"The invisible is real"

Laura de Gunzburg
Oct 4, 2013 9:52PM

This past Wednesday, many gathered at the Dia Art Foundation in Beacon, New York, to honor the late Walter de Maria. A conceptual yet minimalist artist, de Maria helped give rise to the practice of land art. 

The intimate gathering reflected de Maria as a singular figure, celebrating both the man and his large-scale, outdoor works, which changed the parameters of art theory. His meticulous methodology, intuitive approach and keen spacial senses gave art observation an entirely new meaning. De Maria enhanced our appreciation of the world around us with his complex yet simple installations.

To many, the artist - who throughout his career shunned the limelight - appeared to be peculiar. He steered away from museum showcases, and preferred to collaborate with selection institutions on long-terms exhibits and permanent installments - including Dia.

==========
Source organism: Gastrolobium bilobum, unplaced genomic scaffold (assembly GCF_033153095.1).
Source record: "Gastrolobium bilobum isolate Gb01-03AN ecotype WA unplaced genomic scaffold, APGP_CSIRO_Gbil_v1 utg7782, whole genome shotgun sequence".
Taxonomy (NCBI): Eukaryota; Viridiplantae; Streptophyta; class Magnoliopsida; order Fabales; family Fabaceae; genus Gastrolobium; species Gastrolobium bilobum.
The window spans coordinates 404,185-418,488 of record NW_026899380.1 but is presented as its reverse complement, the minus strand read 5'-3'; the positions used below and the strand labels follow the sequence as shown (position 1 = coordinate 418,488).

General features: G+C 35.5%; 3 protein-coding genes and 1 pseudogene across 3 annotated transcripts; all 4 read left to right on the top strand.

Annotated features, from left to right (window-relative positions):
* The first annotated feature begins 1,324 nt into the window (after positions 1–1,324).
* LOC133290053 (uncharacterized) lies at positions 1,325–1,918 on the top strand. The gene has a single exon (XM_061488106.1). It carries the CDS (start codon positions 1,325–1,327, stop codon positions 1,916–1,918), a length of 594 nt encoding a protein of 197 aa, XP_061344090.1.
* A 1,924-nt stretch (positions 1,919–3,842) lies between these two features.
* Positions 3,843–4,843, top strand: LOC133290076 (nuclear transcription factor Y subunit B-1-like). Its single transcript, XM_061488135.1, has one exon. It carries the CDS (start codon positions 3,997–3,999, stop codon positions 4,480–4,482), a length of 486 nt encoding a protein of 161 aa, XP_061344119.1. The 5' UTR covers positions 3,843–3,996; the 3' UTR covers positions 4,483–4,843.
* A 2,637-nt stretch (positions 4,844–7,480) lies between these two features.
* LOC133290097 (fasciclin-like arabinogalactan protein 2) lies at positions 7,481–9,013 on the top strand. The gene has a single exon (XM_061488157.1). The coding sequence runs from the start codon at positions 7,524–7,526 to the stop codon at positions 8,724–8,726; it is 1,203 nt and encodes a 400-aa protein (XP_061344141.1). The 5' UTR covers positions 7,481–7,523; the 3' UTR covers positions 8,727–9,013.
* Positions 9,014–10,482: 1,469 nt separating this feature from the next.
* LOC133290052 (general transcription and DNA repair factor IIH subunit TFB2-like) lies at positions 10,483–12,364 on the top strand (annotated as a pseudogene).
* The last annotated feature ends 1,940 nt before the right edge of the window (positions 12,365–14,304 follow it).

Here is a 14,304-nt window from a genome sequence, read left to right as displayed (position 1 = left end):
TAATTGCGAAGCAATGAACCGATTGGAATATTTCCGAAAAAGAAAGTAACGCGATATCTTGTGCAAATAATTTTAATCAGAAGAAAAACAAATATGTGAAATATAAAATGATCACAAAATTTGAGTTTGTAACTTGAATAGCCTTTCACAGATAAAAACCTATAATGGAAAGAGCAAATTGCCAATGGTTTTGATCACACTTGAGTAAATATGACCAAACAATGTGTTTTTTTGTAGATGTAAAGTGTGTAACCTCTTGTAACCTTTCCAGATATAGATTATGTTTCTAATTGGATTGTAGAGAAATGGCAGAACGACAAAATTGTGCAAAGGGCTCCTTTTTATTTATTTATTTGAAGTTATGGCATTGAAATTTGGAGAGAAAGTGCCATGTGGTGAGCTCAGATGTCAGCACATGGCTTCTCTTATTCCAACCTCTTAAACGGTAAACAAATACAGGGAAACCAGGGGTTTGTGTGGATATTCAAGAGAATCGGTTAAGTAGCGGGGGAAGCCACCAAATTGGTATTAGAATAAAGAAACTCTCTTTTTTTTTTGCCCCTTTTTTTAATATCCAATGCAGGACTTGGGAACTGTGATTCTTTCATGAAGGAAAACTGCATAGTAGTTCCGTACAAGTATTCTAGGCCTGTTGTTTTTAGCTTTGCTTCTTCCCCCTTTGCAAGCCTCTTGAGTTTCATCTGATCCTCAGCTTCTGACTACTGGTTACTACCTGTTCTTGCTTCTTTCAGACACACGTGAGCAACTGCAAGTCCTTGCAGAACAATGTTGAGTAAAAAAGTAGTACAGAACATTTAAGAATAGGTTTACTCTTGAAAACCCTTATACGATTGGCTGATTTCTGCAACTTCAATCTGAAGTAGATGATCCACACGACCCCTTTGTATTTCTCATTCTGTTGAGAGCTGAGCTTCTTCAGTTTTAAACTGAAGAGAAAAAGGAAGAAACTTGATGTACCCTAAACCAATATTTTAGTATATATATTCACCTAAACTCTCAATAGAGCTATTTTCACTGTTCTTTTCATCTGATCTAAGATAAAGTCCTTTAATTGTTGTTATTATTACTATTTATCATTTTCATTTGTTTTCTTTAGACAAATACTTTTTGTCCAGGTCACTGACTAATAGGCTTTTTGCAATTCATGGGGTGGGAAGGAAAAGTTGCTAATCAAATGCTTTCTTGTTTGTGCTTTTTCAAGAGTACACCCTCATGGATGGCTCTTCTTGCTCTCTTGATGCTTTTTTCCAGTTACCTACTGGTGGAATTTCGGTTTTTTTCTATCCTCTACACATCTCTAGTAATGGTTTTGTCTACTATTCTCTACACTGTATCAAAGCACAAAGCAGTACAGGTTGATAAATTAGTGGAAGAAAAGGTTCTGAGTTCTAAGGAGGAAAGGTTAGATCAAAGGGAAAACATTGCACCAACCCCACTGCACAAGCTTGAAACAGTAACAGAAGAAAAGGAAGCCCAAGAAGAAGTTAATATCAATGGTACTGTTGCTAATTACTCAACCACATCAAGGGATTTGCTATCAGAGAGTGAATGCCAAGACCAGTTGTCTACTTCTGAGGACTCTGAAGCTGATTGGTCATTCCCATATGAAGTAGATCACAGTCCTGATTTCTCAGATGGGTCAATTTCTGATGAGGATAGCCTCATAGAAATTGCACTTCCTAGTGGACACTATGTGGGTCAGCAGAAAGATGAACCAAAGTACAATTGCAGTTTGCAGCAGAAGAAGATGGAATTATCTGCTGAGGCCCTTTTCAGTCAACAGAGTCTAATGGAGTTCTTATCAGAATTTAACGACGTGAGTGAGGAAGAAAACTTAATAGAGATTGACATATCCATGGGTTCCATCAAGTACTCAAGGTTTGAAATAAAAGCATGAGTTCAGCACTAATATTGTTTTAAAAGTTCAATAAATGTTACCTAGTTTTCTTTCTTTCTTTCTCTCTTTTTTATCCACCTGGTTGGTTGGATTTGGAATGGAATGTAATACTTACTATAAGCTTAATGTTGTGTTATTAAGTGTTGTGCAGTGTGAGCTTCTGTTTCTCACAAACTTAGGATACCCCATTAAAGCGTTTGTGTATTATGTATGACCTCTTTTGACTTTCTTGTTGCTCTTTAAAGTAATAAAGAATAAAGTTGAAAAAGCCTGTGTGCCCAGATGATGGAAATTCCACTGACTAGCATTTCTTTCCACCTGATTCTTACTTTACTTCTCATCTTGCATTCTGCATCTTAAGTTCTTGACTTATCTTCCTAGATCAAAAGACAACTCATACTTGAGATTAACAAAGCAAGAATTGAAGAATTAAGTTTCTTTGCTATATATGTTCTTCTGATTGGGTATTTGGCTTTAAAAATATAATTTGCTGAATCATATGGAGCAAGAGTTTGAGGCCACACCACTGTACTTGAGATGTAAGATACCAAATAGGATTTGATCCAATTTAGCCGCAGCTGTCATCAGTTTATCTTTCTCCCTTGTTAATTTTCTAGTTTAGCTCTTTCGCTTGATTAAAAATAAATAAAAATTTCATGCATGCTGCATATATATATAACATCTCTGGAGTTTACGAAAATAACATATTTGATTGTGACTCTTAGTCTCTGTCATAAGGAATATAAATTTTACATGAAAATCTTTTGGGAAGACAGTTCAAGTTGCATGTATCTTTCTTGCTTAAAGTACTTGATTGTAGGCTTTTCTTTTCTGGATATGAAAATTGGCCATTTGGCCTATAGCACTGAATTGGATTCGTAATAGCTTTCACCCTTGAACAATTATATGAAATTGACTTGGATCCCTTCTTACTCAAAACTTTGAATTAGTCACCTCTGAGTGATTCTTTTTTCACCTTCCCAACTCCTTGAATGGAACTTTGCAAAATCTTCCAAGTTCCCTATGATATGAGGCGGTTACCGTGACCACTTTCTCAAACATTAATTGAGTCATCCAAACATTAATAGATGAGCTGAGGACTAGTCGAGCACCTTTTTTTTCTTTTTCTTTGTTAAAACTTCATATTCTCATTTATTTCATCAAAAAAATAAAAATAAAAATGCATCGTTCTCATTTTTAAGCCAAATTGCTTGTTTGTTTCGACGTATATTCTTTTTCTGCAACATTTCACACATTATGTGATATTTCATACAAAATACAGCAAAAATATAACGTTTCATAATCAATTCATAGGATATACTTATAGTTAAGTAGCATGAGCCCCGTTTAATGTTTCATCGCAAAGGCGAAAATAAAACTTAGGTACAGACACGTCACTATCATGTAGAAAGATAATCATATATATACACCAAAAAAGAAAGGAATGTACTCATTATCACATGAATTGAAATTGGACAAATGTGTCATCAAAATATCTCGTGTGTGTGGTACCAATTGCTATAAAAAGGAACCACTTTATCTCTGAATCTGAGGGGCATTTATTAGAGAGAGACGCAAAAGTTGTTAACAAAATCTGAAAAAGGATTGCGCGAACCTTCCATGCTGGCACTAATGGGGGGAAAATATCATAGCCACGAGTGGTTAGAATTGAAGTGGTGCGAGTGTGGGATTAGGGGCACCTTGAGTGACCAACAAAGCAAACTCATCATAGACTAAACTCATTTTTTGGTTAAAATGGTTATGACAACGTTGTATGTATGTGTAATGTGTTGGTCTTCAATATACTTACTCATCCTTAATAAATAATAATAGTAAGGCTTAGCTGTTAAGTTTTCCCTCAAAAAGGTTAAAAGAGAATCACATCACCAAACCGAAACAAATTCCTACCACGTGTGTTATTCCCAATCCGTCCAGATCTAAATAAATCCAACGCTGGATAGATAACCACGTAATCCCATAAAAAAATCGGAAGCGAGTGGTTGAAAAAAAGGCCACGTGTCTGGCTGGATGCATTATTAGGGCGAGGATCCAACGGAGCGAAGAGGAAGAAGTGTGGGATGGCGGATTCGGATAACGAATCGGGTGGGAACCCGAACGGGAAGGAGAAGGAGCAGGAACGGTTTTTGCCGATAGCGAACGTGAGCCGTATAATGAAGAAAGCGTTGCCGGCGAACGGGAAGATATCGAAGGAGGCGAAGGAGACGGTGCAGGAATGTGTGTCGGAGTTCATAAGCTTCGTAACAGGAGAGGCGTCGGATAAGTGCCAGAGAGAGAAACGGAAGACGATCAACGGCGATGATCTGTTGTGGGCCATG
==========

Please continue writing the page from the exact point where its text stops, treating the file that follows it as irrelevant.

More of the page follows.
De Maria rarely spoke about his work. Focusing often on isolated spaces, de Maria believed in the contrasts between nature and culture, as well as entropy. He believed in having his work stand for itself, and therefore didn't want to suggest interpretation. 

Despite his relative obscurity and few words, de Maria's memorial service on Wednesday proved that he is both greatly valued and recognized, and, above all will be sorely missed. 

Laura de Gunzburg